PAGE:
Syllabus for Scientific Computing II
A revised version of the syllabus is available.
- 5 credits
- Course code: 1TD395
- Education cycle: First cycle
Main field(s) of study and in-depth level:
Computer Science G1F,
Explanation of codes
The code indicates the education cycle and in-depth level of the course in relation to other courses within the same main field of study according to the requirements for general degrees:
- G1N: has only upper-secondary level entry requirements
- G1F: has less than 60 credits in first-cycle course/s as entry requirements
- G1E: contains specially designed degree project for Higher Education Diploma
- G2F: has at least 60 credits in first-cycle course/s as entry requirements
- G2E: has at least 60 credits in first-cycle course/s as entry requirements, contains degree project for Bachelor of Arts/Bachelor of Science
- GXX: in-depth level of the course cannot be classified
- A1N: has only first-cycle course/s as entry requirements
- A1F: has second-cycle course/s as entry requirements
- A1E: contains degree project for Master of Arts/Master of Science (60 credits)
- A2E: contains degree project for Master of Arts/Master of Science (120 credits)
- AXX: in-depth level of the course cannot be classified
- Grading system: Fail (U), Pass (3), Pass with credit (4), Pass with distinction (5)
- Established: 2007-03-15
- Established by: The Faculty Board of Science and Technology
- Revised: 2010-05-03
- Revised by: The Faculty Board of Science and Technology
- Applies from: Autumn 2010
Scientific computing I. Mathematical Statistics is recommended.
- Responsible department: Department of Information Technology
To pass, the student should be able to
- describe the fundamental concepts discretisation, accuracy and order of accuracy, efficiency, stability, discretisation errors (truncation error), ansatz, adaptivity;
- in general terms explain the idea behind the algorithms that are presented in the course;
- describe the fundamental difference between stochastic and deterministic methods and models;
- analyse the order of accuracy and stability properties for basic numerical methods and understand how such an analysis is employed;
- evaluate methods with respect to accuracy, stability properties and efficiency;
- based on such evaluation, discuss the suitability of methods given different different applications;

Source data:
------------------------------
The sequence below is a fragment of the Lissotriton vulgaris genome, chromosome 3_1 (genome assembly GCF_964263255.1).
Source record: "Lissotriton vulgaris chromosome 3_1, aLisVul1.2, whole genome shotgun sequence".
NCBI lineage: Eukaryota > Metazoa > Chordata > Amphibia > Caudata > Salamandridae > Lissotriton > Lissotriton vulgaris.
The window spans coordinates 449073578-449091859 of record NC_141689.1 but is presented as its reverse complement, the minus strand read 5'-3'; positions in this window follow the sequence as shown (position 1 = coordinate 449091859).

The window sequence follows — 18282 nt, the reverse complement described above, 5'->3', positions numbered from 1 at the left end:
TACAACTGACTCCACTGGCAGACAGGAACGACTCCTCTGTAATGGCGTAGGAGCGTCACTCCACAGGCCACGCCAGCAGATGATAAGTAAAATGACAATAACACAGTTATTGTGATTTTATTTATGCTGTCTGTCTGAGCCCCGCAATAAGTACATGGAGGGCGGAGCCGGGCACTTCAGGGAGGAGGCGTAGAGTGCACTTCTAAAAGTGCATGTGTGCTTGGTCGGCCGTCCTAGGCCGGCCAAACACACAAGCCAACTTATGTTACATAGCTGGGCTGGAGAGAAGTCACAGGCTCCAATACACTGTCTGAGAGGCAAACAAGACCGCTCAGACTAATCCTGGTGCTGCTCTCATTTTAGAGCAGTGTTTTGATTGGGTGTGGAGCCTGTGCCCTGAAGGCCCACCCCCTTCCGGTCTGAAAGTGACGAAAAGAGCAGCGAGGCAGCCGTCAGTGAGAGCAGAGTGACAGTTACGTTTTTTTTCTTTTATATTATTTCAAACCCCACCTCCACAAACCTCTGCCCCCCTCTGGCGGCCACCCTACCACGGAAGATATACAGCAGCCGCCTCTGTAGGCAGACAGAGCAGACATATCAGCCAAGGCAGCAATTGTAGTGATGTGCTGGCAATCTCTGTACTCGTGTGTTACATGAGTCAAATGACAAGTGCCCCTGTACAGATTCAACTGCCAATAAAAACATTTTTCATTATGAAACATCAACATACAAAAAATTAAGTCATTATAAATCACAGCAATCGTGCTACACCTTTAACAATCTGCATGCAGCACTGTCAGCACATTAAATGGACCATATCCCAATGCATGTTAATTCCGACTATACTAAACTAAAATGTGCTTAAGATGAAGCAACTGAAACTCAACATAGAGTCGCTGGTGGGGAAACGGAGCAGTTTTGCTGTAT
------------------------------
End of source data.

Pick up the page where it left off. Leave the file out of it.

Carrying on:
- given a mathematical model, solve problems in science and engineering by structuring the problem, choose appropriate numerical method and generate solution using software and by writing programming code;
- present, explain, summarise, evaluate and discuss solution methods and results in a short report.
Continued programming in MATLAB. Continued problem solving methodology. Data analysis: least squares problems with solution based on the normal equations. Interpolation with an emphasis on piecewise interpolation (including cubic spines). Solution to ordinary differential equations (initial-value problem). Adaptivity. Stability. Explicit and implicit methods and in connection with this solution to non-linear equation systems. Monte Carlometoder and methods based on random number, stochastic models, stochastic simulation, inverse transform sampling.
Key concepts covered in the course: discretisation and discretisation error (truncation error), accuracy and order of accuracy, efficiency, stability, ansatz, adaptivity.
Lectures, problem classes, laboratory work, compulsory assignments.
Written examination at the end of the course and compulsory assignments/mini projects.
- Latest syllabus (applies from Autumn 2019)
- Previous syllabus (applies from Spring 2018)
- Previous syllabus (applies from Spring 2013)
- Previous syllabus (applies from Autumn 2011)
- Previous syllabus (applies from Autumn 2010)
- Previous syllabus (applies from Autumn 2009)
- Previous syllabus (applies from Autumn 2007)
Applies from: Autumn 2010
Some titles may be available electronically through the University library.
Chapra, Steven C.
Applied numerical methods with MATLAB for engineers and scientists
2nd. ed.: Boston: McGraw-Hill Higher Education, 2008